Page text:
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Other People's Wars: The U.S. Military and the Challenge of Learning from Foreign Conflicts, Brent L. Sterling

Reviewed by Michael J. Butler

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This examination of the impediments to social learning confronting U.S. military strategists as they lurch from one military engagement to another comes at a most opportune moment. Amid the calamitous ending to “America's longest war,” the book's concern with uncovering why the U.S. military has been unable to integrate strategic lessons from wars involving other states makes it timeless as well as timely. The book's historical sweep (from the Crimean War to the Yom Kippur War) is impressive. So, too, is the range of sources that Brent L. Sterling has assembled and uses skillfully to assess the track record of the U.S. military/defense establishment, an assessment that is oriented around compelling evaluative criteria.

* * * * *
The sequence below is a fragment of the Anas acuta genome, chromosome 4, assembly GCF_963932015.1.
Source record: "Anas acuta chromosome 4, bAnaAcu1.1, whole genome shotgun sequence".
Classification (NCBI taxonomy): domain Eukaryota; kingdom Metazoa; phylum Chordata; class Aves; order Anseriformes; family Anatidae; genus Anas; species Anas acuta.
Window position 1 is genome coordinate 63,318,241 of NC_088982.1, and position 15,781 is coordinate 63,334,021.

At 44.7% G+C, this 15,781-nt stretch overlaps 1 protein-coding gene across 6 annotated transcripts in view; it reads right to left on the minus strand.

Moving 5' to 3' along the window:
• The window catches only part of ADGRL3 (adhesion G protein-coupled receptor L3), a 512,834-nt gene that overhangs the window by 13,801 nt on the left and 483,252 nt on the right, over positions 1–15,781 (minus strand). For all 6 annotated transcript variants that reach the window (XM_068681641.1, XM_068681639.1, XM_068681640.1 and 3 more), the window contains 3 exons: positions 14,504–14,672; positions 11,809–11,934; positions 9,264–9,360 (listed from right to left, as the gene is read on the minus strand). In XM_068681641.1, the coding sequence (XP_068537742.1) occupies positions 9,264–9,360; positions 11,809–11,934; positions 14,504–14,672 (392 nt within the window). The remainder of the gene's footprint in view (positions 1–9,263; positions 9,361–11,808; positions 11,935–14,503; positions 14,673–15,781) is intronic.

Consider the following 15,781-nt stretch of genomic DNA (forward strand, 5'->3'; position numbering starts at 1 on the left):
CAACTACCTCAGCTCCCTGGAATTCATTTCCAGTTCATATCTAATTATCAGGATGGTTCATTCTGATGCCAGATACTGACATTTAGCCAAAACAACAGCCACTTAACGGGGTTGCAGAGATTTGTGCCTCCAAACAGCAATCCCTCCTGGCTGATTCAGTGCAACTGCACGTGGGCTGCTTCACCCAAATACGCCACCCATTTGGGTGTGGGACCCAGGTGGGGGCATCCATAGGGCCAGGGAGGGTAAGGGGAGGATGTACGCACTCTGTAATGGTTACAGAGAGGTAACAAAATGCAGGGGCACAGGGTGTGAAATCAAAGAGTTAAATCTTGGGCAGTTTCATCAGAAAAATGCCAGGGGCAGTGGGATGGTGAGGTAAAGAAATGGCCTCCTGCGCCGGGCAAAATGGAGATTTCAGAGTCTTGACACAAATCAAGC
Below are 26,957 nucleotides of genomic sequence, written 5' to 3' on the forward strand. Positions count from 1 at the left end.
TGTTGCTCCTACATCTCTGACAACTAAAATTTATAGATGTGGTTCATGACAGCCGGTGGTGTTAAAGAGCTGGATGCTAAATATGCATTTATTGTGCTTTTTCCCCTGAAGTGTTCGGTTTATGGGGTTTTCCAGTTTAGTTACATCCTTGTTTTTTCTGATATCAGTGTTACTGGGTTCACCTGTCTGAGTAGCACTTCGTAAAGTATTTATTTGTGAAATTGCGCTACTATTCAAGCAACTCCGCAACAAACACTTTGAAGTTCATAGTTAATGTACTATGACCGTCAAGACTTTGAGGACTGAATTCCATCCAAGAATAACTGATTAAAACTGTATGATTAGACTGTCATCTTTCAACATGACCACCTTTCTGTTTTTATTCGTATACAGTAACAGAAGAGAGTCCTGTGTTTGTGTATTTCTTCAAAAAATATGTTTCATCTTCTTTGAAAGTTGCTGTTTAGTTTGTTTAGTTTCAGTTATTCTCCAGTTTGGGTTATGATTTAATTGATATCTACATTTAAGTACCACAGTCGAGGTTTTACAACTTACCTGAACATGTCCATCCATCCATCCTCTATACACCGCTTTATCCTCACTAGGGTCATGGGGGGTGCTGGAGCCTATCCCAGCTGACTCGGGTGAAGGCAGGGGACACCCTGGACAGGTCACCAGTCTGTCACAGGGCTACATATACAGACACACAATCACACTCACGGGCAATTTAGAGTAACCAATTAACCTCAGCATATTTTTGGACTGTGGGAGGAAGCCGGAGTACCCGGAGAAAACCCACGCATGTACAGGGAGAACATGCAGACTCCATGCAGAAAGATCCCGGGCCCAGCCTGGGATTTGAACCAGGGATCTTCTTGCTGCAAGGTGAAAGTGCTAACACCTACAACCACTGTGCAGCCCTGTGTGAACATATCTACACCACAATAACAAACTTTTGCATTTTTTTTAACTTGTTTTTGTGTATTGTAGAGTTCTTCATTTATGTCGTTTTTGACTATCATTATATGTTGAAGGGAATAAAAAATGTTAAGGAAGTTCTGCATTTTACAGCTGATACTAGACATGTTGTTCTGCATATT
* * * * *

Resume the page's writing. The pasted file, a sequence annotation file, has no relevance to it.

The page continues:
Other People's Wars rests on four case studies, with the two noted previously bookending investigations of the Russo-Japanese War and the Spanish Civil War. Sterling uses the bureaucratic politics and organizational process models to plumb the depths of the U.S. military establishment's intellectual engagement with these wars, with the larger aim of revealing what factors (spoiler alert: embedded instrumentalism and confirmation bias) prevented the inculcation of important tactical and strategic lessons. He does this quite well, and in exacting detail. However, readers who are looking for elaboration of th

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